On Saturday, January 21, 2012 the OLA Queer Affinity Group hosted an all Queer Themed General Assembly -- 78 members of the assembly were present to hear a Queer perspective on the occupation and issues that affect our diverse communities. It was informative, lively and interesting! We also had the opportunity to discuss Queer caucuses in other occupations and shared and handed out the Occupy Wall Street's Caucus' statement on Queer/LGBTIQZ2Z issues are economic issues. Available here for anyone online who wants to read along as well:
We had members of our local, downtown GSA share their experience in the high school environment and progress that Queer youth are making. We further discussed "Privilege" (as read in our Solidarity Statement) and Hetero-normativity as a privilege and how it marginalizes Queer peoples experience.
Provided below is the introduction to the concept of Privilege that I presented at the GA … a number of people suggested that I post it, so here it is ;)
We read it out loud at every GA:
“Recognizing individuals’ inherent privilege and the influence it has on all interactions”
But how often do we really think about it, or pay attention to what that statement means in our own interactions and lives?
What exactly do we mean by this Privilege thing?
I would say that Privilege basically boils down to the idea that some people are just better than others, that they deserve more, have the right to dominate, that their ideas and way of living are just better – they DESERVE IT because they are just inherently BETTER or that they HAVE EARNED IT – This concept, the concept of privilege or better-ness runs through all aspects of our culture. It is the ultimate idea that justifies the existence of the 1%. It is the concept that rationalizes oppression – and it often expresses itself in individualism – how often have you heard, “EVERY MAN FOR HIMSELF” , “MAY THE BEST MAN WIN”, “HE’S A SELF MADE MAN” ETC and those are already inherently gender privileged statements in that they define humanity as male.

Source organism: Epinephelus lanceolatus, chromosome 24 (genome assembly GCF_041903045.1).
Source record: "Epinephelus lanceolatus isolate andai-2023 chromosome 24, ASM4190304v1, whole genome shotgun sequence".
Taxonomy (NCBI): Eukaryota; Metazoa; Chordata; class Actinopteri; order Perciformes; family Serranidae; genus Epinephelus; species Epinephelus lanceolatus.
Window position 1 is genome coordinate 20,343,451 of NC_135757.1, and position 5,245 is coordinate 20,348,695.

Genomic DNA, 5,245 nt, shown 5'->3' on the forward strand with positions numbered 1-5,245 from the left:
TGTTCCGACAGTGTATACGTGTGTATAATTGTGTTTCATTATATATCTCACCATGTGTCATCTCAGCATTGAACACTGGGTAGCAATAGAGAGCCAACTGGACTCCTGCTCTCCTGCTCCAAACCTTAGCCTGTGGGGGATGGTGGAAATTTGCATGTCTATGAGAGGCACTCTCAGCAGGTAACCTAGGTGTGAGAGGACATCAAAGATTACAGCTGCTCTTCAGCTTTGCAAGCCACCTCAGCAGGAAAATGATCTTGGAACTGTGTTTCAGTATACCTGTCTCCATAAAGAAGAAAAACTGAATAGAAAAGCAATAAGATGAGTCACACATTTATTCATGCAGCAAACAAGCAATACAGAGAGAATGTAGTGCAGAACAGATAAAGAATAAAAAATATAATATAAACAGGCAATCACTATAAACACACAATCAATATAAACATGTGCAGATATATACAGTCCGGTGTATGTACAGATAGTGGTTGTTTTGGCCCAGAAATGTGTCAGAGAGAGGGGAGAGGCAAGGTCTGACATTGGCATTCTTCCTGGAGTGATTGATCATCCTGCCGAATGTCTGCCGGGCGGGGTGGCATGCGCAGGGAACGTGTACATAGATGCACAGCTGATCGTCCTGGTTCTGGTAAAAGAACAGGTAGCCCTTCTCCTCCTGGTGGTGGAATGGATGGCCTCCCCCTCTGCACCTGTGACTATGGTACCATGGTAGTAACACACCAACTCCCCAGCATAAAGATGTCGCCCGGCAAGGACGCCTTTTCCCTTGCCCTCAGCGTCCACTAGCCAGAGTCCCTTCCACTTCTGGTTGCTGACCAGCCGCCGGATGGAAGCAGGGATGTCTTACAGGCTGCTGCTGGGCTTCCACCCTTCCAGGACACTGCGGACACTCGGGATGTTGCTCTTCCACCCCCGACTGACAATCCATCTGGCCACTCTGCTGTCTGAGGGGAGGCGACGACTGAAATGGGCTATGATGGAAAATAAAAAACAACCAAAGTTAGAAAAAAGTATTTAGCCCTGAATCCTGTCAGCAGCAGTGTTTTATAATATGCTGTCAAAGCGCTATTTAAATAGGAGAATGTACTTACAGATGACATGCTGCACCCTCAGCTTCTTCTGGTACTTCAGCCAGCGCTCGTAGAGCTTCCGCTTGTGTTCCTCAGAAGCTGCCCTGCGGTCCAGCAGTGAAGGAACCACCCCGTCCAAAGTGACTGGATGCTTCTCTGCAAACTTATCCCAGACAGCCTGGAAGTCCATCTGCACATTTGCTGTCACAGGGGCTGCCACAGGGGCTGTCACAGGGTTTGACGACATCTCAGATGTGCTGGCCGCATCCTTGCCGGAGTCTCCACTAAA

I would ask you to all think back to your childhoods where we are first indoctrinated into the world of privilege on the playground and in school, where we begin to learn the rules of competition and that some of us are winners and some of us are losers. I ask you to think back on high school – which one of us didn’t suffer pain and humiliation in the game of status, popularity and social stratification? It’s a brutal environment where the socialization of jockeying for position is learned and practiced – and there’s all sorts of institutionalized learning lessons – cliques, popularity, the prom (or whatever it’s called today), grades, dating, looks, sports, etc. etc. And we learn very early that we can be tarred by association – so you better watch who you’re hanging out with, who you’re seen with – you better make fun of the right people, lest you fall into the category of reject or outcast.
One of the key lessons we learn in the toolkit of establishing and maintaining our own status or position, is to ostracize and make fun of the lesser privileged – the fat kid, the ugly kid, the retard, the fag, the slut, the loser, the retard, (I don’t even know how it all plays out in today’s high school culture, but I know it continues to play out and it varies from community to community, but the rules are always the same – who’s better, who’s cool and who’s a reject) And we learn these lessons not only within our own local environment and set of peers, but in the larger social constructs of gender, race, class, gender appropriateness and sexual orientation, attractiveness, intelligence, “whose most likely to succeed … you name it, you get the idea. These are the lessons we walk into adulthood with and then pass on to the next generation.